The process needs a lot of care since the rate of penetration is high and if you are using brittle materials they might break.
The filler material must be of a short diameter which will control the amount of heat that reaches the material.
This process regulates the energy output and that’s why it is popular among welders and it also allows for repair of mistakes that may have occurred during welding.
This refers to how a two or more pieces of metal sheets are joined or aligned together through welding.
The choice of a joint depends on the design and requirements of the welded part and this needs keen attention and skills.
Some of the joints are discussed below;
Butt Joint Welding
Two pieces of metal are put together on the same plane and they are joined on the sides through welding.
This type is the most commonly used and it is very simple; there are also several variations of butt welds.
butt joint welding
Each of them serves a purpose and some of these examples include; double v, square, single j, double u grooves, double j, single bevel and many more.
Tee Joint Welding
The two materials to be welded intersect at the angle of 900 forming a t-shape.
These joints can also be called the fillet welds and are mostly achieved when a tube is welded with a base plate.
Tee joint weld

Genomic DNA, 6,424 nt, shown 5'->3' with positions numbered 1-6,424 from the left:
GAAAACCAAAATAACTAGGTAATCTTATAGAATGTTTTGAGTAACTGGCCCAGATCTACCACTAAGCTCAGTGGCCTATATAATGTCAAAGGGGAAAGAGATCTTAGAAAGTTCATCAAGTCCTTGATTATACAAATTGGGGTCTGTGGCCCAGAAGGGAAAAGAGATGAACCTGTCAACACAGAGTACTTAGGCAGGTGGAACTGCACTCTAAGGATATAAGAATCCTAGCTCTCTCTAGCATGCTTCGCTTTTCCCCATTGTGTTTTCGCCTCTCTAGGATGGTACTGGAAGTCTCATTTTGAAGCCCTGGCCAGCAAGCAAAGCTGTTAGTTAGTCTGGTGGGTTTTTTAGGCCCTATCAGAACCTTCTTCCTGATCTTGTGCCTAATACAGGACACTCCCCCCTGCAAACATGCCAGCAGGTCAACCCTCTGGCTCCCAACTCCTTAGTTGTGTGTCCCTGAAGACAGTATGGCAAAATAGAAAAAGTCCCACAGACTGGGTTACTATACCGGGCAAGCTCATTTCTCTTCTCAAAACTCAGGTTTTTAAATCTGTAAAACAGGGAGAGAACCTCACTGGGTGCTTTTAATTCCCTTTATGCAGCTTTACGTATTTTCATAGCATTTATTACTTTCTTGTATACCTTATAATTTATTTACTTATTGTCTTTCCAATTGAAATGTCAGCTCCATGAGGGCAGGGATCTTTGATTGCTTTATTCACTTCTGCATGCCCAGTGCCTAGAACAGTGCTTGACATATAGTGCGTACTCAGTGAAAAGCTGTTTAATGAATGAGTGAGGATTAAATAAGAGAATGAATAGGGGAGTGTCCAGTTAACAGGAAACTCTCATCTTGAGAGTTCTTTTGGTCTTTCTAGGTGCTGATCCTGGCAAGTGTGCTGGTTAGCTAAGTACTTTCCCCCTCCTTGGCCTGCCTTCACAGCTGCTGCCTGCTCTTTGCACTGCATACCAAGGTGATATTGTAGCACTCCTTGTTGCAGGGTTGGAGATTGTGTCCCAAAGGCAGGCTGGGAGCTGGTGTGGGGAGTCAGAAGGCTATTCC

The welding styles that produce tee joints include; melt through weld, j-groove weld, slot weld, plug weld and many more.
Corner Joint welding
This is almost the same as tee joint welding but here the material is placed at the corner of the base material.
This forms an L-shaped joint and these are some of the most commonly used joints in the metal manufacture industries.
It forms v-groove and square butt joints and the styles used here are j-groove, v-groove, fillet, spot , edge, corner-flange, bevel-groove and many more.
Lap Joint Welding
These are the improved version of a butt joint formed by placing two pieces of metal sheets in overlapping positions one on top of the other.
They are mainly done when there are thinner materials involved and they are prone to corrosion due to the overlap.
Edge Joint Welding
In this joint, two metal sheets are placed together on their surfaces with no overlap to create even edges.
Both or one of the metal sheets is bent at an angle to form the required shape.
The are styles that can be used with edge joint welding; U-groove, V-groove, J-groove, Corner-flange, Bevel-groove, Square-groove, Edge-flange.
This type of joint is prone to corrosion, and it is more porous, and other defects such as slag inclusion may also occur.
Grooved Seam Joint Welding
It combines both open hems and flash lap.
The edges of the two metal sheets are joined to form open hem like two people locking their fingers together.
It is sometimes referred to as lock seams, it is very easy and simple to create.
Double corner seam joint welding
Grooved seam joint
It is a combination of corner joint and grooved joint and the form a corner at an angle of 900.
It is suitable for forming compound curves and needs special machines to create it.
For all your sheet metal welding processes, contact us now.